Prof Jin is an Alexander von Humboldt Professor for Artificial Intelligence (endowed by the German Federal Ministery of Education and Research) at the Faculty of Technology, Bielefeld University. His main research interests include data-driven evolutionary optimization, multi-objective optimization, evolutionary learning, secure and privacy-preserving machine learning, and evolutionary developmental systems. Prof Jin is presently the Editor-in-Chief of the IEEE TRANSACTIONS ON COGNITIVE AND DEVELOPMENTAL SYSTEMS and the Editor-in-Chief of Complex & Intelligent Systems. He was named by the Web of Science as “a Highly Cited Researcher” in 2019 and 2020.
Considering the limitations of the deep learning approach to artificial intelligence, this talk proposes to understand and emulate human intelligence from an evolutionary developmental perspective.
We first provide a brief introduction to the biological findings about evolution and development of human brain and nervous systems.
Then preliminary computational models of neural and morphological evolution and development are presented.
Experimental results reveal that energy minimization is a main principle behind the organization of nervous systems and there is a close coupling between body and brain in evolution and development.
Finally, we describe some recent advances in computational modeling of neural plasticity embedded in the reservoir computing and discuss their influences on the learning performance of echo state networks and spiking neural networks.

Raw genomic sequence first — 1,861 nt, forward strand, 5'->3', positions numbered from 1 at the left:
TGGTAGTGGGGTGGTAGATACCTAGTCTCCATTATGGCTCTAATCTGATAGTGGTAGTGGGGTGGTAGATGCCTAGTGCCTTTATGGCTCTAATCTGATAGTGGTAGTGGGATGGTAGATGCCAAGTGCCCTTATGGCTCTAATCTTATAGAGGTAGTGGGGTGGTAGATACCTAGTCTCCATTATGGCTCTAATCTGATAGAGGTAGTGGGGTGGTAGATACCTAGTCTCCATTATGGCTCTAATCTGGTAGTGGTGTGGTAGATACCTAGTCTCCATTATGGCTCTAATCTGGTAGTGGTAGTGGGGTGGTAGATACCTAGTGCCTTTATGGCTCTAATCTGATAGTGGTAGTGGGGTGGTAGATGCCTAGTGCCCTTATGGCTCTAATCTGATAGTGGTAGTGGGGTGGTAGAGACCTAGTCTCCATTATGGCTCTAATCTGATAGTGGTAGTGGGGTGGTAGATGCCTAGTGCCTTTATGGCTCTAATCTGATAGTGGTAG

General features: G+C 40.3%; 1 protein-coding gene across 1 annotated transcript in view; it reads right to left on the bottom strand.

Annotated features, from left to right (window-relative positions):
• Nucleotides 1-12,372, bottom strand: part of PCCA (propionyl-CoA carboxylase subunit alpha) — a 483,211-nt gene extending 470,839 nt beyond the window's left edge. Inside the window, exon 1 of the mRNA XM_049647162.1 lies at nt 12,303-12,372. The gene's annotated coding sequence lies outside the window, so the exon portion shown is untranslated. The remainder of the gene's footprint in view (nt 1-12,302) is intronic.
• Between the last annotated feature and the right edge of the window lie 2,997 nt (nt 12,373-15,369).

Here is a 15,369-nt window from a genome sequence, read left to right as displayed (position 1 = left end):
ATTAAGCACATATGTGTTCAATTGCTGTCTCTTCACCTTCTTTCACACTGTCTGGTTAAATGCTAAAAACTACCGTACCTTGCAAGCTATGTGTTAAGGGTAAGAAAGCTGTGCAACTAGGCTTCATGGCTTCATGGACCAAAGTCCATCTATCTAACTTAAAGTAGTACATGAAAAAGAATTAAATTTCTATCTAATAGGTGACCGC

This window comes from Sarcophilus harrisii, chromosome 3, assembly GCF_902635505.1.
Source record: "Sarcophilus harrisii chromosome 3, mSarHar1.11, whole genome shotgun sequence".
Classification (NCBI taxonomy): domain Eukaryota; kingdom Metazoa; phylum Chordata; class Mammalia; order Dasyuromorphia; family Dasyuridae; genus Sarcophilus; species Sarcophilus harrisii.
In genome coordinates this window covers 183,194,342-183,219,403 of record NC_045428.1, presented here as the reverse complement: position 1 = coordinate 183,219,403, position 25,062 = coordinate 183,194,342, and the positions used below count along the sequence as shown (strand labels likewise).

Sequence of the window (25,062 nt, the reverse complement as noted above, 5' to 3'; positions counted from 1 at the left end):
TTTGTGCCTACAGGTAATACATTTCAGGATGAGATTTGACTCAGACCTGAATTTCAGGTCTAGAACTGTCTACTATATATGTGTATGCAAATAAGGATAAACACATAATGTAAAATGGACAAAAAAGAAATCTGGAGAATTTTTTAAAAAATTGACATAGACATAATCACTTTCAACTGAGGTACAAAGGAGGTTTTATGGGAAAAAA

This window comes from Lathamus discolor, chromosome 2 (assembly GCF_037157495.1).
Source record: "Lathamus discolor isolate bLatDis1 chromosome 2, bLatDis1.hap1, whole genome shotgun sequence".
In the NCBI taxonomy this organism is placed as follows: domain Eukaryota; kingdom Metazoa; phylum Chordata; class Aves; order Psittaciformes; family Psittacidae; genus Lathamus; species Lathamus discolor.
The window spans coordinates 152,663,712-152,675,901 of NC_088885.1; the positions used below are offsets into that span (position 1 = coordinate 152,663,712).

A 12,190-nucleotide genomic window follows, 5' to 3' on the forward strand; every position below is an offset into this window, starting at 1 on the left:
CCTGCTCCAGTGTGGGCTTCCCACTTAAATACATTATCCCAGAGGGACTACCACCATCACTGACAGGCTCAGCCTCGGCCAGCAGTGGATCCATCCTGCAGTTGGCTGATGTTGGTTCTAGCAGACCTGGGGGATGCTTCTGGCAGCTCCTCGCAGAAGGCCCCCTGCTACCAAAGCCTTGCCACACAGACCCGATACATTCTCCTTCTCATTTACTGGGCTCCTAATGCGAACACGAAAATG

The talks is concluded by an outline of future research.
You can register for the Zoom lecture below or join us in person in Bielefeld; we are very much looking forward to it!
Strengthening the regional network for AI research: project SAIL is being funded!
North Rhine-Westfalia funds five research networks with a total of 81 Million Euros. One of those networks is SAIL,
"Sustainable Life-cycle of Intelligent Socio-Technical Systems".
SAIL builds on existing collaborations between Bielefeld and Paderborn University, the University of Applied Sciences Bielefeld, and the OWL University of Applied Sciences and Arts.
The aim of SAIL is to strengthen interdisciplinary research ties in core AI, engineering, and the social sciences and humanities, as well as establishing a strong transfer chain from basic research to industry applications.
As a central node of the research network, the JAII will play an important role in SAIL, and we are looking very much forward to the begin of the project in Summer.
Water-Futures: "Making water supply sustainable"
For those who are interested in how AI can make water supply more sustainable, we recommend a blog entry from Bielefeld University that discusses the ERC Synergy Grant Project "Water-Futures", that JAII director Barbara Hammer is involved in.
DataNinja: Upcoming virtual spring school on "Artificial Intelligence – perspectives and challenges of real data"